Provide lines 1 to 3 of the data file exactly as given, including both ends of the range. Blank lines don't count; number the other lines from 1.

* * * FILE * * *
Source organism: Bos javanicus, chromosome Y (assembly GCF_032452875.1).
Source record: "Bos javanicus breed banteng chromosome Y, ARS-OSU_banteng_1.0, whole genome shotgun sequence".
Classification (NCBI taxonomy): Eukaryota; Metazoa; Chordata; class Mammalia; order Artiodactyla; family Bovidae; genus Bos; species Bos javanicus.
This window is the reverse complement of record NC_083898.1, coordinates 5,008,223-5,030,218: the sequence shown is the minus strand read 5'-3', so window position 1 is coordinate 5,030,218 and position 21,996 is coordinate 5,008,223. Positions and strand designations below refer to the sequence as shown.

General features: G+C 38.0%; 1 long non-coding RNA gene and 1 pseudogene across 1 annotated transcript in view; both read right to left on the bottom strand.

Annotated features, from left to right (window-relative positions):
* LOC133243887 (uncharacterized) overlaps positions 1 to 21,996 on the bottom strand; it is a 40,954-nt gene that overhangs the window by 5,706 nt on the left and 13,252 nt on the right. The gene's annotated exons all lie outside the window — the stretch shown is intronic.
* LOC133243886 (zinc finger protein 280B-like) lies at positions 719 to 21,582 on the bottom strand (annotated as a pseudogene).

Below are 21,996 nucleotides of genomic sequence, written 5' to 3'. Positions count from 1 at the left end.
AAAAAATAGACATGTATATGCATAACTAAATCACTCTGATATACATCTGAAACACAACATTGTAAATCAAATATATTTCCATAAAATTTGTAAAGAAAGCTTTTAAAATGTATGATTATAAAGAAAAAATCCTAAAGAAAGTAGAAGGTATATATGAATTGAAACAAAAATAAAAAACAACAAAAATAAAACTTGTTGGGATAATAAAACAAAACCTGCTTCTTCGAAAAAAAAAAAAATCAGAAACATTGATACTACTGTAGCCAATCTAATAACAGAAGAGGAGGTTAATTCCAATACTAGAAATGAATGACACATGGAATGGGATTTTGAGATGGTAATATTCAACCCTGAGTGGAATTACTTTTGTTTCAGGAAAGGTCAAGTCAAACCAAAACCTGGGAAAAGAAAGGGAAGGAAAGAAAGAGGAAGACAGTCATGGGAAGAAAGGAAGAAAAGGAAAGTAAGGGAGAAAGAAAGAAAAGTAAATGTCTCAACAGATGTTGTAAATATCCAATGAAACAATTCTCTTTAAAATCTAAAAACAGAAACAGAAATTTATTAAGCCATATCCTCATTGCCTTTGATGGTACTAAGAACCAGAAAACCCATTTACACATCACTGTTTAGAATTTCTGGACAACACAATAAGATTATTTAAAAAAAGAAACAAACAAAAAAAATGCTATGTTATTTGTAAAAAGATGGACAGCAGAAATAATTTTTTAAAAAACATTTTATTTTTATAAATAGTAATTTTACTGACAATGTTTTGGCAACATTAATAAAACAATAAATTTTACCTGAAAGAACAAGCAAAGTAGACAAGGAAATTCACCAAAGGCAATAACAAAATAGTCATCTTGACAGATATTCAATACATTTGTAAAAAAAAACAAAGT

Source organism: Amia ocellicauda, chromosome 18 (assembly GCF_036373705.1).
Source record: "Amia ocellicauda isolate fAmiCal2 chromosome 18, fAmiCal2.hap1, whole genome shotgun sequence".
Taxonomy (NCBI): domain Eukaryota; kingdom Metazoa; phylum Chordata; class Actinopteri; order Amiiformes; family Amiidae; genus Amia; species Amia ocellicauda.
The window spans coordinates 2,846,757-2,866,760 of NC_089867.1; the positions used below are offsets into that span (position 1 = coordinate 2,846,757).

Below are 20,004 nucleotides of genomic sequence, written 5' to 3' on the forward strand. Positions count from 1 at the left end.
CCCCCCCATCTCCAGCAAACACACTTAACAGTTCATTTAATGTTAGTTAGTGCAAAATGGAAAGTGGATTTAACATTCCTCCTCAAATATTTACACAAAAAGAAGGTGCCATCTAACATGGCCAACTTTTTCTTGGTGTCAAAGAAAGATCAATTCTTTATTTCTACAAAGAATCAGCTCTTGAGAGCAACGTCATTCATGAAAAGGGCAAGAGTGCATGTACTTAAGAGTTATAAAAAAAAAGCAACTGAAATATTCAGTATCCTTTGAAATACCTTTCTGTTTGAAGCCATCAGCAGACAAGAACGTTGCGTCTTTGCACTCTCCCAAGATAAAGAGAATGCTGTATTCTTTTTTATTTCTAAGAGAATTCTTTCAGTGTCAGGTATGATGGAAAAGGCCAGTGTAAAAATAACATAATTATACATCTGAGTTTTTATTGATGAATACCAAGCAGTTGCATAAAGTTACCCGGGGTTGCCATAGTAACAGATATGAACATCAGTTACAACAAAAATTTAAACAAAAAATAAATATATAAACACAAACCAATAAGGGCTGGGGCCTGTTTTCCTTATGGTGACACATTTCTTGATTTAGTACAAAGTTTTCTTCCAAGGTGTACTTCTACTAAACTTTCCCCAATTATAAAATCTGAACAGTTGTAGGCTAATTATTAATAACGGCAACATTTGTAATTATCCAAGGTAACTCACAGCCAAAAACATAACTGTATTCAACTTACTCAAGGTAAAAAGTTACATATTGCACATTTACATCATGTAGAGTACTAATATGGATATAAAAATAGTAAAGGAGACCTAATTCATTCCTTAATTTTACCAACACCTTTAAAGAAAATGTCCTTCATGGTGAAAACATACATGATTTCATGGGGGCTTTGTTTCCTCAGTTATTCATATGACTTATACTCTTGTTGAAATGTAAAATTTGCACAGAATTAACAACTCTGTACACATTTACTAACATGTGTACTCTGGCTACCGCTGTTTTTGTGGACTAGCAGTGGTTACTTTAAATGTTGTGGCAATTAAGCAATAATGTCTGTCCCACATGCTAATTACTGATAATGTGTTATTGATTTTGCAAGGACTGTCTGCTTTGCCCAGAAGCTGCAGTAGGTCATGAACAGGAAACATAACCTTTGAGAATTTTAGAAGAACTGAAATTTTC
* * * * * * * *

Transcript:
Source organism: Bos javanicus, chromosome Y (assembly GCF_032452875.1).
Source record: "Bos javanicus breed banteng chromosome Y, ARS-OSU_banteng_1.0, whole genome shotgun sequence".
Classification (NCBI taxonomy): Eukaryota; Metazoa; Chordata; class Mammalia; order Artiodactyla; family Bovidae; genus Bos; species Bos javanicus.